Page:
During National Volunteers' Week 2022, Art UK is celebrating the contributions made by our sculpture project volunteers. During the first week of June, we will showcase a different volunteer story each day that details why and how they decided to participate.
Please introduce yourself
Hi, my name is Helen Crute. I am 74, married for 54 years, with three grownup children, three grandchildren and two step-grandchildren. I have been passionate about photography for most of my life, and as my father was a keen photographer, I grew up thinking every house had a darkroom.
Please briefly describe your role for the Art UK sculpture project
Initially, as a volunteer photographer, I took photographs of statues in my immediate locality, whether they were new creations, or, in some cases, very old pieces. Sometimes they were not on the database despite being very old. I had to provide some basic information, but frequently got carried away on the research and probably both spent too long and submitted too much information!
More recently I had done one or two works that were outside my 'assigned' location. The first was The Boulby Miner. It was unveiled in 2021, and I offered to go and shoot it, as my son was doing the Coast to Coast walk from St Bees in Cumbria to Robin Hoods Bay, where we were picking him up. The Boulby Miner was only a few miles away.
The other was Gan Canny, in Sunderland. They were both magnificent, huge pieces, which were my favourite sculptures I photographed for the project.
Why did you apply for your role within the Art UK sculpture project?
When I was 67 I had a complete flight of fancy and went to college to do a BA in photography. This experience changed my life, and I wish I had been able to do it years ago.
My dissertation was on the importance of memory to social cohesion, and the part public art played in that. I made great use of the book Public Sculpture of North-East England by the Public Monuments and Sculpture Association, and even before I graduated I tried to get in touch with the authors/producers of the book, to volunteer with them and photograph public works of art.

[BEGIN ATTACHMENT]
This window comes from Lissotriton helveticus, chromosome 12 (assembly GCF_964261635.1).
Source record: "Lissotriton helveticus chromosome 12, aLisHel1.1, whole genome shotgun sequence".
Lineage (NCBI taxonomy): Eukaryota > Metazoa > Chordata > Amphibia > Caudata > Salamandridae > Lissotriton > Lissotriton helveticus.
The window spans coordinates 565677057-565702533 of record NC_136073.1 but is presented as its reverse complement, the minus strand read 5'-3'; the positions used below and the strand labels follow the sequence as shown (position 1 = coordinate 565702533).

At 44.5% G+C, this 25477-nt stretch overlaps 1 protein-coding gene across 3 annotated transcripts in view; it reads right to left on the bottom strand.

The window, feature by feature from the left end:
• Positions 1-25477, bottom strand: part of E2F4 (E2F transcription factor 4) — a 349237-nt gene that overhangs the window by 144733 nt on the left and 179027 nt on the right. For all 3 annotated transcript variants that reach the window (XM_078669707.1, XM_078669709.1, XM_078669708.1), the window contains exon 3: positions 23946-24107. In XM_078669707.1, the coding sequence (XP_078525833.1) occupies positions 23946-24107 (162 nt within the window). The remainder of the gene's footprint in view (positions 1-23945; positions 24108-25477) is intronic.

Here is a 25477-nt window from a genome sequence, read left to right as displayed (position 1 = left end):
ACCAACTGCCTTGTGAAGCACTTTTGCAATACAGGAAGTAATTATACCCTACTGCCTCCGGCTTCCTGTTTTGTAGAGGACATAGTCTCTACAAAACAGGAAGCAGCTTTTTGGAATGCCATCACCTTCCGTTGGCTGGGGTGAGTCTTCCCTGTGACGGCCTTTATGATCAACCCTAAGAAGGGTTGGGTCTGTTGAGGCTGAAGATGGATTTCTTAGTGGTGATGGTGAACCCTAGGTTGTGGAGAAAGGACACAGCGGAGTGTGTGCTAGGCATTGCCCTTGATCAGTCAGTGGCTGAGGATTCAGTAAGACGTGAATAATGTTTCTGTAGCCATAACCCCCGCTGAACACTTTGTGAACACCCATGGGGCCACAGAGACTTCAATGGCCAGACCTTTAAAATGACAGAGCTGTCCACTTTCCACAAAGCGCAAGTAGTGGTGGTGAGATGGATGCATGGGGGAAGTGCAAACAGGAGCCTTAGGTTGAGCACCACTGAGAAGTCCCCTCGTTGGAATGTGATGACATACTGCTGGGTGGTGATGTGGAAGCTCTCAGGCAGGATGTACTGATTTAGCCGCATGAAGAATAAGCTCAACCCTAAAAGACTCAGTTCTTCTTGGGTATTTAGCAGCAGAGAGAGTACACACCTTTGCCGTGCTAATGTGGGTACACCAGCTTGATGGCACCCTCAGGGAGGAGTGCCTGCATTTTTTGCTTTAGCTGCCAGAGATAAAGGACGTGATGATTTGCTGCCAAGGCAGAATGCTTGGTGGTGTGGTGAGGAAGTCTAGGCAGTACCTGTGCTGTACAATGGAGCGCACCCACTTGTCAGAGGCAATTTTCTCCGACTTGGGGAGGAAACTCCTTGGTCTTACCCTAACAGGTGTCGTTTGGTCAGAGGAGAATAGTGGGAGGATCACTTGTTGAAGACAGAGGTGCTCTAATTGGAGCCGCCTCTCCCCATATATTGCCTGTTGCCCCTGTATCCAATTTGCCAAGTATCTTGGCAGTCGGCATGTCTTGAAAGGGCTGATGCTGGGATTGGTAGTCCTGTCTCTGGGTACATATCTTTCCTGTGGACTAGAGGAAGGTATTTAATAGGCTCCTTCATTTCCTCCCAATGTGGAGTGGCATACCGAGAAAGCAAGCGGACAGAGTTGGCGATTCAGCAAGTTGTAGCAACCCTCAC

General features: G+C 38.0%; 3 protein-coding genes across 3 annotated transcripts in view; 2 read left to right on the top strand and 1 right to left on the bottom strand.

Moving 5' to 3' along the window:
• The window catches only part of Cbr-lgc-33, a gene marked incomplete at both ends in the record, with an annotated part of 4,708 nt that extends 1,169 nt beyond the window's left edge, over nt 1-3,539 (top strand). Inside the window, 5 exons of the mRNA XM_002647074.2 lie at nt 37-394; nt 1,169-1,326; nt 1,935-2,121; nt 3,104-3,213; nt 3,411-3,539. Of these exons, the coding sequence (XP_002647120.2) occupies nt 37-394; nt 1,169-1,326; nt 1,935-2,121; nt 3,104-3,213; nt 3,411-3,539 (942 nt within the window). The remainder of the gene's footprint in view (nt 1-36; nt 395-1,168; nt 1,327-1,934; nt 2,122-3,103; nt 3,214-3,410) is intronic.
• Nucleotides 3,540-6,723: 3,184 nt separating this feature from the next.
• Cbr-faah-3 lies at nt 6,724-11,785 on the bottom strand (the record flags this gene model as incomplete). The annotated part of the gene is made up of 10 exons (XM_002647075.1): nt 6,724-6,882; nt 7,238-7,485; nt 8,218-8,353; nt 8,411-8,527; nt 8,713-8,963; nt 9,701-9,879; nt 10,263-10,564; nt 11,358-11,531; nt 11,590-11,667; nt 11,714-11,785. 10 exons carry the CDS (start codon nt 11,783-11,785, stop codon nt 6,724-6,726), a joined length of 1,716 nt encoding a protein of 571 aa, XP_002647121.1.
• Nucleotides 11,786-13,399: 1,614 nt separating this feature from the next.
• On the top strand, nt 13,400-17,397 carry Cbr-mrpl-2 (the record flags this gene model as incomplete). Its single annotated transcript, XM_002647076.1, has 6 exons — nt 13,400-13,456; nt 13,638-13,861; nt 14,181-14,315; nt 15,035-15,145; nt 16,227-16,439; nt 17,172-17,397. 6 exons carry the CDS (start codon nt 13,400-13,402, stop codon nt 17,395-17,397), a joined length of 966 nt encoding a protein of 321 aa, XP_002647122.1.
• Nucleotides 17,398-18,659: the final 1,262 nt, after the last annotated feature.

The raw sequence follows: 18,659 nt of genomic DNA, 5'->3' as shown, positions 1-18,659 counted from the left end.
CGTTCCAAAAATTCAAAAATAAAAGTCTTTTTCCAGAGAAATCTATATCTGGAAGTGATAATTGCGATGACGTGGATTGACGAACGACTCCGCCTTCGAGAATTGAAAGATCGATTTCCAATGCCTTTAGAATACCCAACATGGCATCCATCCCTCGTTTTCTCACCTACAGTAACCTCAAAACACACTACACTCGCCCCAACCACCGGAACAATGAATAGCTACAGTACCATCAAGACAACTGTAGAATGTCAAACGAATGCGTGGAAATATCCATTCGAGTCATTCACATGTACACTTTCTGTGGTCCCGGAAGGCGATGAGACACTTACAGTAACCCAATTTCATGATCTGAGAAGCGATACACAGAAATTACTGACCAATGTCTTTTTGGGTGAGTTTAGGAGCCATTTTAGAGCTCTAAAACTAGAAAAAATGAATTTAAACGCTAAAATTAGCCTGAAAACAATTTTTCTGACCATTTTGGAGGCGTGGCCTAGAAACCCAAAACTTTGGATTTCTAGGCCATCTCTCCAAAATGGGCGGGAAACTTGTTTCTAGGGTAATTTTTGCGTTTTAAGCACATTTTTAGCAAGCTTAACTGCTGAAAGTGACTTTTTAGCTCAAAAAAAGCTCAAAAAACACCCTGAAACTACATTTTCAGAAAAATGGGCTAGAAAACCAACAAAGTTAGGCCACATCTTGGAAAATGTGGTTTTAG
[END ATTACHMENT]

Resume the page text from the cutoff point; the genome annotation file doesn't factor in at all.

Due to changes in that organisation, and the emergence of the Art UK sculpture project, there was a considerable delay in actually being able to make a start. I graduated in 2017 (and I am proud to boast with a First) but was unable to actually start volunteering for Art UK until I had completed the training course, and there wasn't a session available until November 2019.
What did you enjoy most within your role on the Art UK sculpture project?
I have enjoyed everything about volunteering with Art UK (except the spreadsheets!).
Was there anything about your role that you found particularly challenging?
Using the spreadsheet. The weather was sometimes challenging too!
Were there any new skills you developed during your role with Art UK?
Don't think there are any NEW skills, but I certainly have improved my post-production skills.
Are there any interesting or funny anecdotes that have happened whilst volunteering?
It was all interesting; a lot was challenging, and all really enjoyable. One thing I found quite amusing involved an old Market Cross in the middle of Darlington. It was dated 1727 and an inscription ran around the top of the column giving the name of the person who had had it erected. Her name was Dame Dorothy Browne.
It seems the artist could not spell Brown, or had not left enough space to engrave her full name. Between the last word and the first (where they met) there was a squiggle, and the letter 'e' had been engraved above the letter 'n'. Unless, of course, that was how they wrote the word in the 1720s. I only noticed when I was processing the images.
Helen Crute, Art UK Volunteer
Art UK thanks each and every volunteer that contributed their time to capturing an incredible record of public sculpture in the UK.
More photographs by sculpture project volunteers can be viewed in a Curation: Art UK Volunteer Photographers Gallery